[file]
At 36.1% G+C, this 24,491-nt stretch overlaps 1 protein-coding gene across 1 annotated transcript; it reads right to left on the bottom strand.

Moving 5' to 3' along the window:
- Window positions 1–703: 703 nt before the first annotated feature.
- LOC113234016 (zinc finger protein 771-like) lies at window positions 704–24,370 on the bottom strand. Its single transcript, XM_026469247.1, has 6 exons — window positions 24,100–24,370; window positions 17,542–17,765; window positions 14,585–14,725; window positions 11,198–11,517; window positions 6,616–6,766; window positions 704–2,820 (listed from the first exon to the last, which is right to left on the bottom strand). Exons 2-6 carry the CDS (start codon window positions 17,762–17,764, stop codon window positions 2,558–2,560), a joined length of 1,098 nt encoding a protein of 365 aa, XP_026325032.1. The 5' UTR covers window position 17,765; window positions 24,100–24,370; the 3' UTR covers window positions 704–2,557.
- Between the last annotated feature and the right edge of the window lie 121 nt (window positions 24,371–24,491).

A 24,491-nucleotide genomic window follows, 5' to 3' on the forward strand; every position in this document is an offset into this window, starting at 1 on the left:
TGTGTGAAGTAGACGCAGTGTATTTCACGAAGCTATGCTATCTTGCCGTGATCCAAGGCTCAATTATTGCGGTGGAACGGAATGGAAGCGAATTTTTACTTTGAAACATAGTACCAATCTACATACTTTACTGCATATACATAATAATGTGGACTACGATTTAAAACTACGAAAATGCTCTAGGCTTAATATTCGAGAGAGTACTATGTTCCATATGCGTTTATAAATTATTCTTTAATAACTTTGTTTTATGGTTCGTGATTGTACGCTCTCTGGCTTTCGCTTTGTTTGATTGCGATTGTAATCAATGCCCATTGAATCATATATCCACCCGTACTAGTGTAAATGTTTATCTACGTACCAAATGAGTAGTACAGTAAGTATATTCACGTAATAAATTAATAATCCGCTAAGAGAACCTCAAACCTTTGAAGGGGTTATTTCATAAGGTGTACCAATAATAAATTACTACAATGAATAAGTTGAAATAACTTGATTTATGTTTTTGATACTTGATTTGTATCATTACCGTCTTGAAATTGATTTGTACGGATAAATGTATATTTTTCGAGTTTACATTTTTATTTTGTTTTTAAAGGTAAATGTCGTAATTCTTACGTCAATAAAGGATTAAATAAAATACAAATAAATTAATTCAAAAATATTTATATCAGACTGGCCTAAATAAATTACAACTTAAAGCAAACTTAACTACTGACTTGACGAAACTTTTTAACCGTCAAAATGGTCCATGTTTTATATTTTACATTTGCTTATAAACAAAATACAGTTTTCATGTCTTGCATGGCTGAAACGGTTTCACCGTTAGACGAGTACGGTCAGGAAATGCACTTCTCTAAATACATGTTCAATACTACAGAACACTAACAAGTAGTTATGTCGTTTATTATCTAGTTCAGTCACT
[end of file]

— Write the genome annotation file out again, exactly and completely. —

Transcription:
At 36.1% G+C, this 24,491-nt stretch overlaps 1 protein-coding gene across 1 annotated transcript; it reads right to left on the bottom strand.

Moving 5' to 3' along the window:
- Window positions 1–703: 703 nt before the first annotated feature.
- LOC113234016 (zinc finger protein 771-like) lies at window positions 704–24,370 on the bottom strand. Its single transcript, XM_026469247.1, has 6 exons — window positions 24,100–24,370; window positions 17,542–17,765; window positions 14,585–14,725; window positions 11,198–11,517; window positions 6,616–6,766; window positions 704–2,820 (listed from the first exon to the last, which is right to left on the bottom strand). Exons 2-6 carry the CDS (start codon window positions 17,762–17,764, stop codon window positions 2,558–2,560), a joined length of 1,098 nt encoding a protein of 365 aa, XP_026325032.1. The 5' UTR covers window position 17,765; window positions 24,100–24,370; the 3' UTR covers window positions 704–2,557.
- Between the last annotated feature and the right edge of the window lie 121 nt (window positions 24,371–24,491).

A 24,491-nucleotide genomic window follows, 5' to 3' on the forward strand; every position in this document is an offset into this window, starting at 1 on the left:
TGTGTGAAGTAGACGCAGTGTATTTCACGAAGCTATGCTATCTTGCCGTGATCCAAGGCTCAATTATTGCGGTGGAACGGAATGGAAGCGAATTTTTACTTTGAAACATAGTACCAATCTACATACTTTACTGCATATACATAATAATGTGGACTACGATTTAAAACTACGAAAATGCTCTAGGCTTAATATTCGAGAGAGTACTATGTTCCATATGCGTTTATAAATTATTCTTTAATAACTTTGTTTTATGGTTCGTGATTGTACGCTCTCTGGCTTTCGCTTTGTTTGATTGCGATTGTAATCAATGCCCATTGAATCATATATCCACCCGTACTAGTGTAAATGTTTATCTACGTACCAAATGAGTAGTACAGTAAGTATATTCACGTAATAAATTAATAATCCGCTAAGAGAACCTCAAACCTTTGAAGGGGTTATTTCATAAGGTGTACCAATAATAAATTACTACAATGAATAAGTTGAAATAACTTGATTTATGTTTTTGATACTTGATTTGTATCATTACCGTCTTGAAATTGATTTGTACGGATAAATGTATATTTTTCGAGTTTACATTTTTATTTTGTTTTTAAAGGTAAATGTCGTAATTCTTACGTCAATAAAGGATTAAATAAAATACAAATAAATTAATTCAAAAATATTTATATCAGACTGGCCTAAATAAATTACAACTTAAAGCAAACTTAACTACTGACTTGACGAAACTTTTTAACCGTCAAAATGGTCCATGTTTTATATTTTACATTTGCTTATAAACAAAATACAGTTTTCATGTCTTGCATGGCTGAAACGGTTTCACCGTTAGACGAGTACGGTCAGGAAATGCACTTCTCTAAATACATGTTCAATACTACAGAACACTAACAAGTAGTTATGTCGTTTATTATCTAGTTCAGTCACT